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Any info available on VS11 Beta Auto-vectorizer and Auto-parallelizer?

    Pergunta

  • This site mentions these features but has no details about how to optimize your program for them. I doubt that the auto-vectorizer will be useful in my program, but the auto-parallelizer has some serious potential to speed things up while keeping backwards compatibility for me. (Windows, but I've got to keep it compatible back to Windows 98 for a bit longer.)

    http://msdn.microsoft.com/en-us/library/hh409293(v=vs.110).aspx

    Does anyone have any pointers on the auto-parallelizer?


    -- Ralph

    sexta-feira, 2 de março de 2012 05:22

Respostas

  • The auto-vectorizer is on by-default in VS11.  It will examine your loops, and use SSE instructions where it can.  You don't need to annotate your code, or tell us which loops are safe to vectorize - the compiler works it all out.

    Some patterns of writing loops will be "friendly" to the vectorizer.  We are working on a "cookbook" that advises on such patterns.  And it will change, going forward, as we build more "smarts" into the analysis engine.  But, for the moment, just re-compile your code, and measure the perf difference.

    The auto-parallelizer is *not* on by-default in VS11.  To request it within the IDE, go to project properties, code generation, and select "Enable Parallel Code Generation".  If you build from the command-line, specify /Qpar

    The auto-parallelizer is very conservative.  In most cases, you will need to provide a hint, before each loop, that you want us to parallelize, using

       #pragma loop(hint_parallel(N))

    where N denotes the number of cores you want to parallelize over.  (Don't worry about asking to parallelize a loop that cannot be parallelized, due to data dependencies.  The compiler will detect these, and issue a warning).

    Hope this helps.  We will also be recording a Channel9 session on this in the next week or two.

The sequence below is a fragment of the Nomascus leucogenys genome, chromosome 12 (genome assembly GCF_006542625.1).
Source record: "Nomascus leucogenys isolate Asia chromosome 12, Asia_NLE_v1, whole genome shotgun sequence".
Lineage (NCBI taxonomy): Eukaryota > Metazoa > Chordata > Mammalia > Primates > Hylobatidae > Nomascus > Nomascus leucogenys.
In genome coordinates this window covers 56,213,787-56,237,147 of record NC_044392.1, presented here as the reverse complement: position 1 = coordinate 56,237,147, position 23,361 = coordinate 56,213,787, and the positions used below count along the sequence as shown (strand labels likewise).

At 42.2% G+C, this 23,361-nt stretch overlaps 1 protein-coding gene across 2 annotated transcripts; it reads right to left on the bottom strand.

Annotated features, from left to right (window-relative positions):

Jim Hogg


    Jim

    sexta-feira, 2 de março de 2012 21:15

Todas as Respostas

  • Hi Ralph

    Both features aim to make some of your loops go faster, without you having to rewrite the loops. Measure the performance of your loops with and without VS 11 to see if the automatic benefit applied in your cases.

    Sorry that there is no more information beyond what you found on that MSDN page - we aim to address that in the coming months...

    Cheers

    Daniel


    http://www.danielmoth.com/Blog/

    sexta-feira, 2 de março de 2012 07:32
  • The auto-vectorizer is on by-default in VS11.  It will examine your loops, and use SSE instructions where it can.  You don't need to annotate your code, or tell us which loops are safe to vectorize - the compiler works it all out.

    Some patterns of writing loops will be "friendly" to the vectorizer.  We are working on a "cookbook" that advises on such patterns.  And it will change, going forward, as we build more "smarts" into the analysis engine.  But, for the moment, just re-compile your code, and measure the perf difference.

    The auto-parallelizer is *not* on by-default in VS11.  To request it within the IDE, go to project properties, code generation, and select "Enable Parallel Code Generation".  If you build from the command-line, specify /Qpar

    The auto-parallelizer is very conservative.  In most cases, you will need to provide a hint, before each loop, that you want us to parallelize, using

       #pragma loop(hint_parallel(N))

    where N denotes the number of cores you want to parallelize over.  (Don't worry about asking to parallelize a loop that cannot be parallelized, due to data dependencies.  The compiler will detect these, and issue a warning).

    Hope this helps.  We will also be recording a Channel9 session on this in the next week or two.

    Jim Hogg


    Jim

    sexta-feira, 2 de março de 2012 21:15
  • Awesome Jim, thanks. I am looking look forward to the channel 9 show. What I'm doing isn't heavy math for the most part, so I don't expect the auto-vectorizer to help much, although if it handles integers, I may be able to do some restructuring in a few spots to take advantage of the extra registers.

    I'm more interested in the auto-parallelizer. I tried turning it on and it didn't appear to help any. Unfortunately, I'm getting errors when I try to run the Concurrency Visualizer, so I can't tell if it's making any difference. At least I now know the syntax of that pragma and that will let me play with it some more. If it will give me reasonable error messages about which variables it has issues with, that will be a huge help.

    I know some of the difficulties in analyzing a C++ program, and I consider this to be like a dancing bear, it's not how graceful it is, I'm amazed you can make it dance at all!

    Ralph


    -- Ralph

    sábado, 3 de março de 2012 04:31